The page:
The hidden smile : quick case review.
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A 31-year-old female came to the dentist for treatment. The patient did not feel confident with her smile. A thorough history and clinical examination was recorded. The patient was looking for a treatment that can give her something different, her smile was not pleasing to her.

During clinical examination, there were significant short anterior clinical crowns, no signs of inflammation of the gingival tissue, nor overgrowth, nor bleeding on probing, no plaque accumulation. The dentist observed that the periodontal probing was giving a reading of over 4mm, before reaching the alveolar bone. There was also a lack of contour of the gingival tissue between canine to canine. Even though the patient had good oral hygiene, the patient was willing to go under treatment to improve her smile. The diagnosis in this case was Stage 1 in passive alter eruption with fractured enamel in the anterior teeth due to a lifestyle choice such as labial piercing.

The treatment options offered for this case were:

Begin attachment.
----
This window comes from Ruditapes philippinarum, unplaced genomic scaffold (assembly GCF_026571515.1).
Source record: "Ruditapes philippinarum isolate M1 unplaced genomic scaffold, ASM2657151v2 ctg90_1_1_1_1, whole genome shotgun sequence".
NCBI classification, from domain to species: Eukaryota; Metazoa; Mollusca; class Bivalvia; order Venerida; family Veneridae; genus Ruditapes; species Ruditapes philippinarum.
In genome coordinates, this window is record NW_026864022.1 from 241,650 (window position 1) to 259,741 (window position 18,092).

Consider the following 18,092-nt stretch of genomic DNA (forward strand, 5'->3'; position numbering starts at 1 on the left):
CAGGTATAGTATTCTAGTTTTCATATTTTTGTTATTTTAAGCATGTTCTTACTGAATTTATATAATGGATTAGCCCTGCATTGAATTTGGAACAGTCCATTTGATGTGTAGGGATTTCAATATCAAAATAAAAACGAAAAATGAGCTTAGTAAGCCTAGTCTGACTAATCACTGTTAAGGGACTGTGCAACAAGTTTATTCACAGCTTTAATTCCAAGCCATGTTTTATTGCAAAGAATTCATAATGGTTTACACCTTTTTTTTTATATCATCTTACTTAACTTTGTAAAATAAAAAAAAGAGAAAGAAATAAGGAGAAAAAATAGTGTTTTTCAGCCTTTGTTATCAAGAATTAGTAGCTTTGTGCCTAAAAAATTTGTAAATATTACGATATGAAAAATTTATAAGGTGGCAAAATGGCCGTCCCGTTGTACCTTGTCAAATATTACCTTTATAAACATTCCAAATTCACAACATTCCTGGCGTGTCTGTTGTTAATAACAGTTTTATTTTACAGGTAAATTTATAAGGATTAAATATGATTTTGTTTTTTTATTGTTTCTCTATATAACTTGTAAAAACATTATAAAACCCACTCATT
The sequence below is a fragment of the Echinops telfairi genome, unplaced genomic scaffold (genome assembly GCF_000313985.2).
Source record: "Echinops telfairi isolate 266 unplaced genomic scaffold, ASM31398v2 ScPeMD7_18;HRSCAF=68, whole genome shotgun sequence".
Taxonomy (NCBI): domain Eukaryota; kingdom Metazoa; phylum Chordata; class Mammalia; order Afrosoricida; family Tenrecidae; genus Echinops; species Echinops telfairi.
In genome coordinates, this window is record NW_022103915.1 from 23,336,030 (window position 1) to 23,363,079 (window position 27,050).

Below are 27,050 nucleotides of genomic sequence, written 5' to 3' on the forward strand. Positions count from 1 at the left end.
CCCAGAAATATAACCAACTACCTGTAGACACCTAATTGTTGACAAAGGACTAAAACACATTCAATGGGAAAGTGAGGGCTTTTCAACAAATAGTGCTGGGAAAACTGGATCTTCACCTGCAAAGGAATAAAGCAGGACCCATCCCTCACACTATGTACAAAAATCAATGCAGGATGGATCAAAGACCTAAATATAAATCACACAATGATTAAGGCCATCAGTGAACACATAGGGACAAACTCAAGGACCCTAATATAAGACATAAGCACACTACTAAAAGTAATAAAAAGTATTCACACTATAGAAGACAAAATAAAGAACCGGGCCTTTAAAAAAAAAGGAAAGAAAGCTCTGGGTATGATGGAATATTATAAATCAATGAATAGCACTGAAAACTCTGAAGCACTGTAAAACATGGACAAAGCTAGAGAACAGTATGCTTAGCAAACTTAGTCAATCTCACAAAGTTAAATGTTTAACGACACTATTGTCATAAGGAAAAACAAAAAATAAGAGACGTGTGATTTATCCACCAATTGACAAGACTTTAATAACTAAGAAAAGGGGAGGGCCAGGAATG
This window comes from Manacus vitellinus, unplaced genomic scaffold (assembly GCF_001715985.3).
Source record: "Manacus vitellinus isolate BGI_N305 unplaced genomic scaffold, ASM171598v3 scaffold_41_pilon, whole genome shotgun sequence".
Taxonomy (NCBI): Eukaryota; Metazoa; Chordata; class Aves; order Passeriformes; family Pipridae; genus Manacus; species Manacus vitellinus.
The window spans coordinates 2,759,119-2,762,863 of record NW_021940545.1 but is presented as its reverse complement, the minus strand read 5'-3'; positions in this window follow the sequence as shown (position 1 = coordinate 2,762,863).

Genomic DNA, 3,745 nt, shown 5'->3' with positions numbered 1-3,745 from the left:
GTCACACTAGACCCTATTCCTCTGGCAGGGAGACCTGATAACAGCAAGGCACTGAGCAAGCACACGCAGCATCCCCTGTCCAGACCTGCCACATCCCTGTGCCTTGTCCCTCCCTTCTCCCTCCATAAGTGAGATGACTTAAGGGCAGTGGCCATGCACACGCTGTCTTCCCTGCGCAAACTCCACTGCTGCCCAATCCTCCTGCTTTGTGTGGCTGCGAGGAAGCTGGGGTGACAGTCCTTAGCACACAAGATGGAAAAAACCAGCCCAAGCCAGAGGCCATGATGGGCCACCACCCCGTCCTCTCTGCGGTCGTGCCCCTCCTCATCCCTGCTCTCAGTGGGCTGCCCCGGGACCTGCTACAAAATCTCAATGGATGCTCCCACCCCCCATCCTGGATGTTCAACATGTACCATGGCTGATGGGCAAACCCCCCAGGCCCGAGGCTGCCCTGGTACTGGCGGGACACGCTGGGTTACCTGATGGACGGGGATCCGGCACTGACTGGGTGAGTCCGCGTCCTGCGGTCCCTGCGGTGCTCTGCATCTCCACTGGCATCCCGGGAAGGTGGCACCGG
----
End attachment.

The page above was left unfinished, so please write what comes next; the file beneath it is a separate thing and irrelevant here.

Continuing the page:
Ceramic veneers or
Direct composite veneers.

Patient decided to go for a gingivectomy with direct composite veneers. This treatment consisted of two stages. Study models were taken prior to the procedure. The cast was marked accordingly to the rise smile line to a symmetric position from canine to canine, exposing clinical crowns and showing uniformity throughout the smile. Patient was informed of possible complications right after the procedure. So, an appointment was scheduled for the first stage of the treatment.

For the surgical gingivectomy, the instruments needed were: mirror, probe, syringe, Kirkland and Orban interdental knives, surgical blade (15 C), surgical curette, gracey curette. 2 carps of 2 % lido, 1:100 K epi was given. Probing was done and the sites for incisions were marked with the periodontal probe. Then, the surgical blade was used to remove the gingival tissue leaving 2.00 mm (respecting biological width) and 1.00 mm of free gingival margin. A total of 2- 4 mm band of gingival tissue was excised. Post-operative instructions were given, chlorhexidine mouth rinse was prescribed.

Tooth eruption consists of active and passive phase. Active eruption consists of eruption of teeth to the occlusal plane, whereas passive eruption is related to the exposure of the teeth by apical migration of the gingiva. At times this passive eruption can be considered a pathological process. In this situation, it affects aesthetics, smile and self-confidence. This could be corrected by surgical dental procedures that uncover the anatomical crown to a more pleasing smile. In this case report, Gingivectomy combined with direct composite veneers gave esthetic appearance and self-confidence to the patient.